Dena likes this.
  13. May 15, 2019 #13

    lilspaz68

    lilspaz68

    lilspaz68

    Administrator Staff Member Admin

    Joined:
    Jul 21, 2007
    Messages:
    23,079
    Likes Received:
    1,817
    Location:
    Toronto, Canada, Earth
    Have you posted a pic of Mara, or a video so we can see her body language when she's on her own, or when she's near or interacting with you?
     
  14. May 15, 2019 #14

    SqueakingJellybean

    SqueakingJellybean

    SqueakingJellybean

    Mission Control -- All is ratness

    Joined:
    Apr 12, 2013
    Messages:
    189
    Likes Received:
    137
    Location:
    Ontario, Canada
    Not yet. When I do, it will go in this thread.

    She was very friendly this morning, hopping up into my lap and hanging out on my shoulders and the back of my chair. I didn’t get as much time with them as usual this morning because of an unexpected phone call (the fuzzies hung out with my husband) but the interaction we had was positive. At one point I was standing and offered the back of my hand. She sniffed me, then put her hands on my wrist in her usual “Imma run up your arm now, ‘kay?” gesture. The lack of a floofy sleeve made her pause.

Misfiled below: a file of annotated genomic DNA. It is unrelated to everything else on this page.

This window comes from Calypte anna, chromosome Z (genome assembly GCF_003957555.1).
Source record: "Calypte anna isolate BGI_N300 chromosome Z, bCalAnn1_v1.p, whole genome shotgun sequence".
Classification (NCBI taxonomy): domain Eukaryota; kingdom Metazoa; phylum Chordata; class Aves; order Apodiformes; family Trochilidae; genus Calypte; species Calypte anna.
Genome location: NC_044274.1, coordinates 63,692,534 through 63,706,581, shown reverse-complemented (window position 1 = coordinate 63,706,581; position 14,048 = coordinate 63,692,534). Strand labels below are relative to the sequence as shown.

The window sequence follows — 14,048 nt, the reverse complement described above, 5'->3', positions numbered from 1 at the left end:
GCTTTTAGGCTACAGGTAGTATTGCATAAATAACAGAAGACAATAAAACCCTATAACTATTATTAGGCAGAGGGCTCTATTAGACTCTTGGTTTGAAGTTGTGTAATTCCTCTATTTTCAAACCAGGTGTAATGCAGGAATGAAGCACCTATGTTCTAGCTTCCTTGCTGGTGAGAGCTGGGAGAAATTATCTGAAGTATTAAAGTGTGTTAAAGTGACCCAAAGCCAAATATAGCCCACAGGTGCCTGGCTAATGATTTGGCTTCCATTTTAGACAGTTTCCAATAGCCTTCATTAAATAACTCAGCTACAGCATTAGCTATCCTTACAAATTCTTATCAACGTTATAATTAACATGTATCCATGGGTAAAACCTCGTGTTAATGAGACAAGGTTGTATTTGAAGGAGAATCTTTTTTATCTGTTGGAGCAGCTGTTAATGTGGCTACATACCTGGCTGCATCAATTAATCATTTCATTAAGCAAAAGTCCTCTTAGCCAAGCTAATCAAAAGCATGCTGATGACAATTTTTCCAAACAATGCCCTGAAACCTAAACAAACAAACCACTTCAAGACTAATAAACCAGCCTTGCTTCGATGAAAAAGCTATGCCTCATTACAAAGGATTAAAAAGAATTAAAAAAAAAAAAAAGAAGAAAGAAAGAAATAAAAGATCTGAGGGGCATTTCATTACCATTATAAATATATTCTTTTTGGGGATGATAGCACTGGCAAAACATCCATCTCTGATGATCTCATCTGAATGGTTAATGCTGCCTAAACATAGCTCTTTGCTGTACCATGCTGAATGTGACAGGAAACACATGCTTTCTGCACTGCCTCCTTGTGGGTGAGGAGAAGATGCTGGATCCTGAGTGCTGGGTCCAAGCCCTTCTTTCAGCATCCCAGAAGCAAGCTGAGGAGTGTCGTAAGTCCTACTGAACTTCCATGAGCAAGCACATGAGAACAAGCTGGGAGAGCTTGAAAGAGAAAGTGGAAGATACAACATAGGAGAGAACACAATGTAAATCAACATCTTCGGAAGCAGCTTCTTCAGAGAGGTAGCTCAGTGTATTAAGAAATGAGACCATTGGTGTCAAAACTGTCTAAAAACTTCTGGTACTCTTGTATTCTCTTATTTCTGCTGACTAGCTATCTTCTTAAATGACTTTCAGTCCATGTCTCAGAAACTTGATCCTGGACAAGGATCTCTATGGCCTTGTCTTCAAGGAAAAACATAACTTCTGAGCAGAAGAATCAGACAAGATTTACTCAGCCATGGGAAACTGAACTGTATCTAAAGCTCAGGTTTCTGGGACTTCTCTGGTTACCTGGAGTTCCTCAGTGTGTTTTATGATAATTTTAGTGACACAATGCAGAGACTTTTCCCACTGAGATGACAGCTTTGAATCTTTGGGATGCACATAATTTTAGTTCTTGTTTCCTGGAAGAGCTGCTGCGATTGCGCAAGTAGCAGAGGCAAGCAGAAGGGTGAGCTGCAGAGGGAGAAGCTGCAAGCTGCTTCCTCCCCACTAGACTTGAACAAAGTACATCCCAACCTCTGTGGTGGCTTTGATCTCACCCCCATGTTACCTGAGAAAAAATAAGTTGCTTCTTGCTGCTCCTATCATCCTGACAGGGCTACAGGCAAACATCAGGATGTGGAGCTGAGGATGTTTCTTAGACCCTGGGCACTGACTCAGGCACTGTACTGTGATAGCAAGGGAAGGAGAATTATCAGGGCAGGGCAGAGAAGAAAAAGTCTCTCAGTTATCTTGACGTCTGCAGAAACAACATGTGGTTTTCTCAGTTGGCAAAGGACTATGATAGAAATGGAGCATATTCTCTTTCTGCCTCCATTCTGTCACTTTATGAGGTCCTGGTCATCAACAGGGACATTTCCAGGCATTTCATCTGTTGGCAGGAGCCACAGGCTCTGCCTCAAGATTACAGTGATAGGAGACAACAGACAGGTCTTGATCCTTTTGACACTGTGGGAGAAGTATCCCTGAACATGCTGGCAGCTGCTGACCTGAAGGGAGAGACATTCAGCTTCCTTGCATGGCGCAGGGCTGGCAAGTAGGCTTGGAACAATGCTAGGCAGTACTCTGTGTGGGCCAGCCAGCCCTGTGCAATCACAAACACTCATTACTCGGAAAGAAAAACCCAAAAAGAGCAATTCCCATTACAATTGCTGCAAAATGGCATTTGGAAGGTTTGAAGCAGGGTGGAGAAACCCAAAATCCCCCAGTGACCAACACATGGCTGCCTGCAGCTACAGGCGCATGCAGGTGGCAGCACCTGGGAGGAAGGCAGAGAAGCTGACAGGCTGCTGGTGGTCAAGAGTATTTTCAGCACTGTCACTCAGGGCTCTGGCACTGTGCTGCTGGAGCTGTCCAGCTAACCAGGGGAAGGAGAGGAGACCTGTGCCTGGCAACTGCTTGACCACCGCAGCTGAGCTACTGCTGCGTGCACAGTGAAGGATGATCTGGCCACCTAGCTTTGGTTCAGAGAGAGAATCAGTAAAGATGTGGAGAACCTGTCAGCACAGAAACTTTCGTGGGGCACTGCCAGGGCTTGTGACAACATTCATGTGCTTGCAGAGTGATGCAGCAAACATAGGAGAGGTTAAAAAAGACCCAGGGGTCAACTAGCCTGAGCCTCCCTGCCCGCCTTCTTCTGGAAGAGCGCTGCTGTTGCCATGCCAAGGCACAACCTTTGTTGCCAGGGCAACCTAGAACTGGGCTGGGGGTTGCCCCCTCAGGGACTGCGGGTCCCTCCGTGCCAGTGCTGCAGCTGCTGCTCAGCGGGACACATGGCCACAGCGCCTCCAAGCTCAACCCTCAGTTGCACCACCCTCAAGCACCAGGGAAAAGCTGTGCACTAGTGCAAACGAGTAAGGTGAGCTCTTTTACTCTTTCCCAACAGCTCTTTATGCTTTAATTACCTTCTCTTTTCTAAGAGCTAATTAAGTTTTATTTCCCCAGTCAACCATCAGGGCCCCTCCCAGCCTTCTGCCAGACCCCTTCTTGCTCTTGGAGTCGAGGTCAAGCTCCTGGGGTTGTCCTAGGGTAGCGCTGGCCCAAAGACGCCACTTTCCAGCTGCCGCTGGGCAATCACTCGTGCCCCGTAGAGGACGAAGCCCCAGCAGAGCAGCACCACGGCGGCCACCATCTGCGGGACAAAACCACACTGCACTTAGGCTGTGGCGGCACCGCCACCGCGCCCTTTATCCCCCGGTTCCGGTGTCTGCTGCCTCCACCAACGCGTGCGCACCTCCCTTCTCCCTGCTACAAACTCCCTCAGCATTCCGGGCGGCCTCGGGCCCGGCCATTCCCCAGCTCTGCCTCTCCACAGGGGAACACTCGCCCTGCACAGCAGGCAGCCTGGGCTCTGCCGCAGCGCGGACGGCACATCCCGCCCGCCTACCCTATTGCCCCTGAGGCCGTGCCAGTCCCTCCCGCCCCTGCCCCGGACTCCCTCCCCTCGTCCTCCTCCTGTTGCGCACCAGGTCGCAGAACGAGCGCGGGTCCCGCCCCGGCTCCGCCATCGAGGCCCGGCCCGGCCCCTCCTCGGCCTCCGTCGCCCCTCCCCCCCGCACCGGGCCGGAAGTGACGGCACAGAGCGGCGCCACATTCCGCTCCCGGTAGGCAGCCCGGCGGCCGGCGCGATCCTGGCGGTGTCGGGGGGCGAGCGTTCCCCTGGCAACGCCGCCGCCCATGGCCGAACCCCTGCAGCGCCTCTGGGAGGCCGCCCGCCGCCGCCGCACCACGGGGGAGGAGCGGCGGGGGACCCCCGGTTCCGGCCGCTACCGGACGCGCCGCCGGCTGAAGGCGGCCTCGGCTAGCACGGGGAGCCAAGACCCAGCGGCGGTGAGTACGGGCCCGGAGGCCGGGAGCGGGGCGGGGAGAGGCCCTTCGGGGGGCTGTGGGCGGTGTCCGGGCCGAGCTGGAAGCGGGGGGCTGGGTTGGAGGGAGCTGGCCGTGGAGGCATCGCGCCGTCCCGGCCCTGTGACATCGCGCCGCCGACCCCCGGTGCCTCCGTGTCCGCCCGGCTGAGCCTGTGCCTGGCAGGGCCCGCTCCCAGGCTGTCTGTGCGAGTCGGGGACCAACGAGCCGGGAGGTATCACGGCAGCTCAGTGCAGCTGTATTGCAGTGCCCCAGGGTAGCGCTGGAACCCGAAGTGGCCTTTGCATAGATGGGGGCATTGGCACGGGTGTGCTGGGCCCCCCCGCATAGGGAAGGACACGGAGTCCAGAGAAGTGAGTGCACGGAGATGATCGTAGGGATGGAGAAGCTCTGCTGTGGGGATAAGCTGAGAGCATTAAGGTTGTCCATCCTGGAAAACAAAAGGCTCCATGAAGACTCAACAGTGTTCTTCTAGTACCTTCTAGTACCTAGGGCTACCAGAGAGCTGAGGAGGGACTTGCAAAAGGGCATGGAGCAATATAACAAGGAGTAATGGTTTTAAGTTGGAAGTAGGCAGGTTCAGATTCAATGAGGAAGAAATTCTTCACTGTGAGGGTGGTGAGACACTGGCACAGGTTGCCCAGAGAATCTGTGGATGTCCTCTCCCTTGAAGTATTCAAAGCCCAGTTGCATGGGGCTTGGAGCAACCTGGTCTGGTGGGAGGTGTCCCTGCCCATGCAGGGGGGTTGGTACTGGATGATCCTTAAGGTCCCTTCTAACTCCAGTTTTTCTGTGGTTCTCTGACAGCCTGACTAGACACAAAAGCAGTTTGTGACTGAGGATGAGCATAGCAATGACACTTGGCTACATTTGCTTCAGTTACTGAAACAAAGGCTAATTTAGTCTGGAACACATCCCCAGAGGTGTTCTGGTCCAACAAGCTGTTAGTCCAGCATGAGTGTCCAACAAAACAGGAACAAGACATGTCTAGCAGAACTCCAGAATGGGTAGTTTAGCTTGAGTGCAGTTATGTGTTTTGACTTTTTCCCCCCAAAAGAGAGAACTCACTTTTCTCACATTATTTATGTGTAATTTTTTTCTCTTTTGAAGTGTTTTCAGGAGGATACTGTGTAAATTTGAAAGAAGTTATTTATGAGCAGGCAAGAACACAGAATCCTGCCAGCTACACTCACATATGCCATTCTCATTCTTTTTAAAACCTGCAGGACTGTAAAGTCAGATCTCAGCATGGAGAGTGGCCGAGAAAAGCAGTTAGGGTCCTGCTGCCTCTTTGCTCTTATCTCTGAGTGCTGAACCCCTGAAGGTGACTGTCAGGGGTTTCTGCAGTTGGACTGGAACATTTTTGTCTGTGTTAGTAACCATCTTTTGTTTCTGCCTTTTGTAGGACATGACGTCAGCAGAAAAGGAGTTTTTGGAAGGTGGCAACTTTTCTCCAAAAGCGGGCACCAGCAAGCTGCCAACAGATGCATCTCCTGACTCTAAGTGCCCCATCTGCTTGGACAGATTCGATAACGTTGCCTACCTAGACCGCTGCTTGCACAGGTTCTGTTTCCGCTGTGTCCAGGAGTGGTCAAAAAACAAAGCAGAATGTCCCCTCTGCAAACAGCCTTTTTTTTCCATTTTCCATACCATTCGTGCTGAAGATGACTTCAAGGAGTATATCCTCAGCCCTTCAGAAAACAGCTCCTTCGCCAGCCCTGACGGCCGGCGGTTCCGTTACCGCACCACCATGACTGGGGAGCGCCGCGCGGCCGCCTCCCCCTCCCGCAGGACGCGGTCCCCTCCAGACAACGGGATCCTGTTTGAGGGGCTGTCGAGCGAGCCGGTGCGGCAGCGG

We’ll see how she does tonight. I’ll try to get a couple of decent pics if she’ll hold still long enough.
     
  15. May 16, 2019 #15

    SqueakingJellybean

    SqueakingJellybean

    SqueakingJellybean

    Mission Control -- All is ratness

    Joined:
    Apr 12, 2013
    Messages:
    189
    Likes Received:
    137
    Location:
    Ontario, Canada
    Another good day. Woo!

    She asked for social time again tonight, putting her hands on my wrist. I pulled up a chair and she hopped into my lap. She does not appear to be aware of either her recent behaviour or my fear. Anxiety is a jerk; having two good days in a row is helping. Mara seems to be getting back to being herself.

    It’ll take a few more days before trust is really restored, but this is good progress. Looks like the new treats may indeed have been the culprit, or at least a contributing factor.